Gateshead are National League North champions
Emilio Andres Leal Kirtley.
Today is a day where the North East football community should celebrate the achievements of a group of supporters and individuals that would not allow their club to die.
Those people that cast aside worry, stood defiant, shed blood, sweat and so many tears and hauled their beloved club back from the brink of extinction.
It is for those I stood alongside on a sunny day in the away end at Harrogate Town, when thoughts of panic and concern were relayed to me and the only clouds were the dark ones lingering over the future of their football club as a storm continued to grow.
The individuals that formed a collective cause, where the few battled the many and earned their victory when everything seemed lost as the powers that be simply turned away.
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It is for those no longer within the ranks but the ones that performed a dramatic cat and mouse chase around the North East just to secure the future of the club as the sands of time slipped away.
It’s a moment for those that didn’t need a second thought about following Gateshead Athletic, United or Rovers at a far lower level if the worst outcome came to pass with the clock ticking towards doomsday.
It is for those that not only rescued their club, but went through the painstaking early rebuild, took leaps of blind faith and watched on as the green shoots of recovery burst through.
It will be a reward for the players that showed belief against the odds when Mike Williamson and Ian Watson pieced together a squad in the aftermath of the takeover as many targets looked away.
Today is the product of the new look squad that stayed true following play-off heartache and battled valiantly in front of empty grounds when a global pandemic forced those that had rescued the club to watch on from a social distance.
It is for gradual, yet spectacular growth on the pitch and behind the scenes as lessons are learnt on a daily basis and constant improvement and development have seeped into the conscious of everyone involved.
It is a strange feeling as I sit and write this piece in the former office of the very individual that took Gateshead to the brink of going out of business.
A room where just over three years ago I received some stern (and unprintable) words from that same person after simply telling the truth about the way he conducted business within the football club.
I am looking out of the same window Scott Barrow angrily gestured towards as he stood pitchside and told this very media outlet that the same individual had tried to force him out of the club.
A quick scan to the left and I can see where an emotional Ben Clark sat and told the Hartlepool Mail he was considering stepping away from the club he holds closest to his heart because of business being conducted behind his back.
If I turn on my seat and look out of the door, I can see the point where the same person was escorted out of his office as the club were thrown out of their home after a series of missed payments.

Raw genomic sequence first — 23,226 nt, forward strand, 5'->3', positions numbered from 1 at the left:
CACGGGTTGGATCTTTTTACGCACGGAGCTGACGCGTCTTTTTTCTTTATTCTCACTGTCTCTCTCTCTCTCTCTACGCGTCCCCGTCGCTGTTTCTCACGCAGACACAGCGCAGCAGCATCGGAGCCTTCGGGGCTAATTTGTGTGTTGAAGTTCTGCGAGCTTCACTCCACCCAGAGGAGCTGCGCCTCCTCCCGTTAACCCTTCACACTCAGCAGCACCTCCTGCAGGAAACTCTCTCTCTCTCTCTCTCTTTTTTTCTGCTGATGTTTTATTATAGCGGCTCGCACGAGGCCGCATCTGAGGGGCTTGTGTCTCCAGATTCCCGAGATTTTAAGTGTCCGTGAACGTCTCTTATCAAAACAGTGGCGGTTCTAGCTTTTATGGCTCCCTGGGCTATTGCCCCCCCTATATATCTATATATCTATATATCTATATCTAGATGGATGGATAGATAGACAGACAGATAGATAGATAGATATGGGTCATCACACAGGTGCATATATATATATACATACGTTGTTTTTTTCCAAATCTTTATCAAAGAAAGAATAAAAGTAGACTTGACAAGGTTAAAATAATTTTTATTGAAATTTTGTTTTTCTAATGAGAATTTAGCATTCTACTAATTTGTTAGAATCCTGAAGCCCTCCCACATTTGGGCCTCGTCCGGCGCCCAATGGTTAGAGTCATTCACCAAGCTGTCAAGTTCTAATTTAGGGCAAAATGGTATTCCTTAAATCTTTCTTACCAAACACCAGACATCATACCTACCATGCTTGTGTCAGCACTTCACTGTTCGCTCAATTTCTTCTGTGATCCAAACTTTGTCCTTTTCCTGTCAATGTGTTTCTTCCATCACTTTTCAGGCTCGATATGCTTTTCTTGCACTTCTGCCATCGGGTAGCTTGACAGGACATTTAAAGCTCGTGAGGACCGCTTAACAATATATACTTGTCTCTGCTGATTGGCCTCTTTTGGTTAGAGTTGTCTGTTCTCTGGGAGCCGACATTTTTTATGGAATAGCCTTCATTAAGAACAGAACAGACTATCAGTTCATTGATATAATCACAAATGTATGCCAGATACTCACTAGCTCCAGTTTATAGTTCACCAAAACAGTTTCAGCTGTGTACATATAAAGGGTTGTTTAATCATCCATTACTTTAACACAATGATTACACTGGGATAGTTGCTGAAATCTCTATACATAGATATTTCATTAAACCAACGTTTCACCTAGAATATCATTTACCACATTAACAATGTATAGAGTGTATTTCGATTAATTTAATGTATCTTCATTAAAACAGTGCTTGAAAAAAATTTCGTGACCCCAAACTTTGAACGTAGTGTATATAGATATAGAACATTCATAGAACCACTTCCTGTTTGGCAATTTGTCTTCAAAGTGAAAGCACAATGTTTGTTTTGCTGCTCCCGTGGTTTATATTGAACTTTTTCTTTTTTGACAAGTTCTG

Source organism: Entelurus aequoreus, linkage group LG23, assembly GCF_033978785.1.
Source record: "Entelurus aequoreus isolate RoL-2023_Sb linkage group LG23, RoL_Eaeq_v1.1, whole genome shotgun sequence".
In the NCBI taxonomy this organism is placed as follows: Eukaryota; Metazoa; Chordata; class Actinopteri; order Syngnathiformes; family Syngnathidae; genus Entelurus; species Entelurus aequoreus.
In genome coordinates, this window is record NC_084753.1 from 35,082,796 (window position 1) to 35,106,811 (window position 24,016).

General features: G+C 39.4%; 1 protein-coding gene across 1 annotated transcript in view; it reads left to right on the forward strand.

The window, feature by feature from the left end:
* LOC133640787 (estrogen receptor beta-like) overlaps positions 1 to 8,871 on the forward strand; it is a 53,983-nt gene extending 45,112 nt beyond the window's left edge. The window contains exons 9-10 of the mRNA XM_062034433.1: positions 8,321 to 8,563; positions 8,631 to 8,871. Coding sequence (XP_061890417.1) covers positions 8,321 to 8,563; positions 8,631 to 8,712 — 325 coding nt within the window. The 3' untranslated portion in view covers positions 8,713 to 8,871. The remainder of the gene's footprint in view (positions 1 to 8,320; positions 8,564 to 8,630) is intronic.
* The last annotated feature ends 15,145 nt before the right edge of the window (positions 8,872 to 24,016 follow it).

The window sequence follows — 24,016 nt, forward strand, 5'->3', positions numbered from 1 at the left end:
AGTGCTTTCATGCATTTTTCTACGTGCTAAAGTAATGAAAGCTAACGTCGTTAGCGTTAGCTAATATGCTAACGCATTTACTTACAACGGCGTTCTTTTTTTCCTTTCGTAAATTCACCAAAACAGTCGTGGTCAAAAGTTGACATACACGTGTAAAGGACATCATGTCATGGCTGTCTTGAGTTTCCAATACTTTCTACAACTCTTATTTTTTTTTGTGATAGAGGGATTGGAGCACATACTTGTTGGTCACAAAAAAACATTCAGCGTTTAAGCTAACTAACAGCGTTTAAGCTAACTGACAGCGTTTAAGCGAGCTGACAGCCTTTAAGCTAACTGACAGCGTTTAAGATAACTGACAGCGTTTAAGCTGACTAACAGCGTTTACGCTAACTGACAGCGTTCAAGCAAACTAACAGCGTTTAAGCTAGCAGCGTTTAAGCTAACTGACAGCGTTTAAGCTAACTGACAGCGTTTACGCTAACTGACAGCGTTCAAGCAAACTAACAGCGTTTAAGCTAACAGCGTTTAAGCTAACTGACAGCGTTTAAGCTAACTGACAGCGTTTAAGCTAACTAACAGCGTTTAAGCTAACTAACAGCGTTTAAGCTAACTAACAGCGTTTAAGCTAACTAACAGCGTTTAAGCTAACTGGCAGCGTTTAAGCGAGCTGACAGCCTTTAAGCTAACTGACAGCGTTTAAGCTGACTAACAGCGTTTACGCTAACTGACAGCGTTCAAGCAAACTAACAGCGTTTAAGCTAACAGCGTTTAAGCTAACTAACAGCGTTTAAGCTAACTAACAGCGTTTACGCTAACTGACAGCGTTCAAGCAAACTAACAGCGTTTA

But these are not the images conjured in my mind as I sit and look across the International Stadium pitch.
These are not the memories I will take into the future or the emotions they evoke when I consider what has been and gone and what is yet to come as they move into an exciting future.
Now, because of the efforts of supporters, coaching staff and players, the memories I will take into the future will be of the International Stadium becoming a hub for a club that has healed wounds with local businesses and reformed bonds with their community.
A club that rallied for those in need by hosting food banks and offering mental health support through a simple phone call during the Covid-19 pandemic.
A club that now boasts successful academy and ladies sides, a thriving corporate hospitality wing, a forward-thinking marketing plan and an internal media team that produces output that should be the envy of many a club higher up the football pyramid.
A club with a management team that has fostered an environment where players looking to bounce back from disappointment can have their confidence restored and can thrive on and off the pitch.
I will not think of players growing concerned over not being paid, threatening to go on strike or being forced out of the club.
Instead, I will think of how players, coaches and supporters embraced in an emotion-laden celebration on Chorley’s suitably named Victory Park pitch in the aftermath of their promotion back to the National League.
I’ll remember seeing Ben Clark with a smile on his face, chairman Neil Pinkerton feeling emotional and vice-chairman Bernard McWilliams hugging everyone and anyone within reach - including myself!
Now, despite an earlier use of the next chapter, it is time to bookend the troubles of the not-so-distant past and firmly and solely focus on what comes next.
It is time to consider mixing it with the likes of former Football League clubs Oldham Athletic, Scunthorpe United and Torquay United.
Not as the underdog in a glamour FA Cup first or second round tie - but as equals in the same league and dreaming of that one more promotion that would mean so much.
But first and foremost, it is time for celebration as the club that deserves more than a little respect and those that fought valiantly to keep it alive prepare for a landmark moment in their history.